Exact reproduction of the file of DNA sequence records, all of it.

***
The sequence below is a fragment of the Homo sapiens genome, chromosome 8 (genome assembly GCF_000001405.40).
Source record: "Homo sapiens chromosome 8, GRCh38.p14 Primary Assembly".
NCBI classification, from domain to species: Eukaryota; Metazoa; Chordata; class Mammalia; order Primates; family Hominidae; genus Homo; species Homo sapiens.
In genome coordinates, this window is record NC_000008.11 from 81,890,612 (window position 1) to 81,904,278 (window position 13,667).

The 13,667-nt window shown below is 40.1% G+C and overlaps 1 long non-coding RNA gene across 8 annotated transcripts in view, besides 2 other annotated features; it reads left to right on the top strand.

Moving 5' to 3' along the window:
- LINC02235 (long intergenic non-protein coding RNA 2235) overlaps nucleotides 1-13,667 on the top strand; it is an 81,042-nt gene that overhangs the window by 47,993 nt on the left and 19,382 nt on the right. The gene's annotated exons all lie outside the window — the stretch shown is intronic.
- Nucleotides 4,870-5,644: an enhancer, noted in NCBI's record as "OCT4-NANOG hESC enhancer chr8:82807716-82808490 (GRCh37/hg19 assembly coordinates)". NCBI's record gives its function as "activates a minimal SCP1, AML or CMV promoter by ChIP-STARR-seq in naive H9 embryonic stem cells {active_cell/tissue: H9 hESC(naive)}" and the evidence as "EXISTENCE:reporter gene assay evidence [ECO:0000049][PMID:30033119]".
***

The sequence below is a fragment of the Homo sapiens genome, chromosome 8 (genome assembly GCF_000001405.40).
Source record: "Homo sapiens chromosome 8, GRCh38.p14 Primary Assembly".
NCBI classification, from domain to species: Eukaryota; Metazoa; Chordata; class Mammalia; order Primates; family Hominidae; genus Homo; species Homo sapiens.
In genome coordinates, this window is record NC_000008.11 from 81,890,612 (window position 1) to 81,904,278 (window position 13,667).

The 13,667-nt window shown below is 40.1% G+C and overlaps 1 long non-coding RNA gene across 8 annotated transcripts in view, besides 2 other annotated features; it reads left to right on the top strand.

Moving 5' to 3' along the window:
- LINC02235 (long intergenic non-protein coding RNA 2235) overlaps nucleotides 1-13,667 on the top strand; it is an 81,042-nt gene that overhangs the window by 47,993 nt on the left and 19,382 nt on the right. The gene's annotated exons all lie outside the window — the stretch shown is intronic.
- Nucleotides 4,870-5,644: an enhancer, noted in NCBI's record as "OCT4-NANOG hESC enhancer chr8:82807716-82808490 (GRCh37/hg19 assembly coordinates)". NCBI's record gives its function as "activates a minimal SCP1, AML or CMV promoter by ChIP-STARR-seq in naive H9 embryonic stem cells {active_cell/tissue: H9 hESC(naive)}" and the evidence as "EXISTENCE:reporter gene assay evidence [ECO:0000049][PMID:30033119]".